Public Health Professional
Master of Public Health (MPH), Bachelor of Health Sciences (BHSc Hons.)
What are the roles and responsibilities in your current position?
There are a few roles and responsibilities I carry as I walk my own path. As a public health professional, I have a strong passion for empowering First Nations communities/individuals to take stock over their journey towards health and wellness. Giving First Nations a voice at strategic and decision-making tables is a step closer in creating system-level changes to improve health outcomes for First Nations populations. It’s important to me that I also carry a responsibility to my culture and how I walk along this path with humility and respect of the diverse First Nations cultures I work with. An important role I exercise while in my profession is bringing the two-eyed seeing approach as my foundation. This is where one eye sees the strengths of First Nations knowledge and ways of knowing, and the other sees strengths of westernized approaches. In my current role, I work with First Nations communities to provide guidance and support in public health planning, reporting/evaluation transformation, and emergency preparedness, to name a few. These supports create space for communities to decolonize certain processes and place community values and priorities at the forefront of their actions.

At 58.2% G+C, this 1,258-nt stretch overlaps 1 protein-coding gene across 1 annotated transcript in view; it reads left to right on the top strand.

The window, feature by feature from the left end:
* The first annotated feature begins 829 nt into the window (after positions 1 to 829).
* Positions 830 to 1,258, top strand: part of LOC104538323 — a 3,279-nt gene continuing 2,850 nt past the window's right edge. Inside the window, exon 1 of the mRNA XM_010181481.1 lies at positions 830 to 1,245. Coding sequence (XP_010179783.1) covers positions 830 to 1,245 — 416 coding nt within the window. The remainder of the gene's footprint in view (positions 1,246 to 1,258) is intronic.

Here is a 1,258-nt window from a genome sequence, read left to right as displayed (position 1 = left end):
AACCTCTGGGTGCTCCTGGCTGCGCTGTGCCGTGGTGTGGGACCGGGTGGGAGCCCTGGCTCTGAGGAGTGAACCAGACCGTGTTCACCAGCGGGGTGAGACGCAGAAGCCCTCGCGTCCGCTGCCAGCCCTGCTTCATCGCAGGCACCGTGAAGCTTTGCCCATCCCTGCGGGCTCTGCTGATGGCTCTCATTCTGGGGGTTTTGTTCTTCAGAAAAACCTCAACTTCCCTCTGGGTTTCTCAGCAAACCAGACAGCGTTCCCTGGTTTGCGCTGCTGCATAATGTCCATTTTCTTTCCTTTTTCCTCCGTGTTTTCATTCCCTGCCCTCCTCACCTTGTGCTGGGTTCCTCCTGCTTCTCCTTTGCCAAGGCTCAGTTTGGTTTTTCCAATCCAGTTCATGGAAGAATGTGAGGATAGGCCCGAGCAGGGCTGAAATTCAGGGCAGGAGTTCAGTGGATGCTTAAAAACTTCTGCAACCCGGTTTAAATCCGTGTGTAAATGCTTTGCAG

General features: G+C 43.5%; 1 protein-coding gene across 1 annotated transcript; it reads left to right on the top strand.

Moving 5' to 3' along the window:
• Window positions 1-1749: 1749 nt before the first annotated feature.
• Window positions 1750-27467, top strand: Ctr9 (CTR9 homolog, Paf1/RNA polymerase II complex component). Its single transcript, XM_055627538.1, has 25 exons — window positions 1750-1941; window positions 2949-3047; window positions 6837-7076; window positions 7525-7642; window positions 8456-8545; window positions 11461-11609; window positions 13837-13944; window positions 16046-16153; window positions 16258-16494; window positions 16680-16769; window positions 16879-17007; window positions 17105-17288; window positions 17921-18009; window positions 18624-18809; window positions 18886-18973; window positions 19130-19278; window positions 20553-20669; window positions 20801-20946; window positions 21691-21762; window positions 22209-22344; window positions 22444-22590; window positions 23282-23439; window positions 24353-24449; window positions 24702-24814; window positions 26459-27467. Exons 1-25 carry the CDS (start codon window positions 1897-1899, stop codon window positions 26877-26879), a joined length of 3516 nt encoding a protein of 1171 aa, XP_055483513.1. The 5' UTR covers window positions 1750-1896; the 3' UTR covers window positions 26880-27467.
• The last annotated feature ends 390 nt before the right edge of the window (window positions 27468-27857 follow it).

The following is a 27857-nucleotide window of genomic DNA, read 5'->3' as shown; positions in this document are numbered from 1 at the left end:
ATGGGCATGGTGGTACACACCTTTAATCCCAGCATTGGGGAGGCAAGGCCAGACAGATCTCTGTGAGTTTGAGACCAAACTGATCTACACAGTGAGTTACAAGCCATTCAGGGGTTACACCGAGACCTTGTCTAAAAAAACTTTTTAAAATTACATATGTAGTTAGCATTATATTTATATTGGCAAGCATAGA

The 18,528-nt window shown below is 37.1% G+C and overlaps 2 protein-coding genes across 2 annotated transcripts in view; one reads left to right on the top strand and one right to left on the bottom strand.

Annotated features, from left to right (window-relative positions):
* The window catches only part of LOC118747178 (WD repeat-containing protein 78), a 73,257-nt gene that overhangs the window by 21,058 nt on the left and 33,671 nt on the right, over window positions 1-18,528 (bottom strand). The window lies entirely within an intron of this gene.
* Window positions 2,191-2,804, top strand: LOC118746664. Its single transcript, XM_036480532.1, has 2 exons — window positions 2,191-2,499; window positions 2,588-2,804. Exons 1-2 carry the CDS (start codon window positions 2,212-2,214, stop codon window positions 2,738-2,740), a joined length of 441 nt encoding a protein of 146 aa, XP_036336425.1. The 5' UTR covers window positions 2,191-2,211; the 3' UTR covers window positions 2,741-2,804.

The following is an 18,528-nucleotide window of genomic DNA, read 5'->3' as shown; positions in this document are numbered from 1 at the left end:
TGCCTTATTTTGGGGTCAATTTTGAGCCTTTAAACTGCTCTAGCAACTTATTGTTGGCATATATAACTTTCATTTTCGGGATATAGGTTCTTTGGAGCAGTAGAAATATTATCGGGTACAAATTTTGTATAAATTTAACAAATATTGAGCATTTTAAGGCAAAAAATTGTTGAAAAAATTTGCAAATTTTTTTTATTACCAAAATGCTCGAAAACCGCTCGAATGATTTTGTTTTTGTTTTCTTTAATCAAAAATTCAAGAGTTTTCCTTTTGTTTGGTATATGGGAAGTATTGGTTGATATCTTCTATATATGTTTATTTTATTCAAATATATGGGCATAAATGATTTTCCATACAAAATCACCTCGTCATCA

What barriers did you have to overcome to succeed?
In my experiences, I’ve worked in community-based settings and at the provincial levels which has opened my eyes to the complexities and barriers for First Nations people accessing health care. One of the bigger challenges for First Nations individuals and families accessing the health system is the widespread systemic racism and discrimination. These systems are rooted and shaped from colonial beliefs and laws/legislation. Currently, there are numerous cultural safety training programs available to health professionals that are annual ‘check-box’ practices. One solution I am focused on is creating tools and resources to facilitate these training programs as an ongoing in-house practice for health professionals. Another solution is working with provincial and health system partners to advocate for stronger cultural safety, sensitivity, and humility practices within educational institutions. With most wicked problems, this must be addressed at all levels of health care and involve multi-pronged approaches including legislation reform.
What is your advice for healthcare students?
Don’t be afraid to pursue your dreams and not to under estimate yourself. It’s so easy to get caught up in your own mind. Just breathe and remember who you are and why you deserve to be there.
Working in health care can be humbling and rewarding. At the end of the day, if you make a difference in one person’s life, you are making positive change.
Let yourself be okay with asking for help – use mentorship opportunities as they can lead to so many open doors.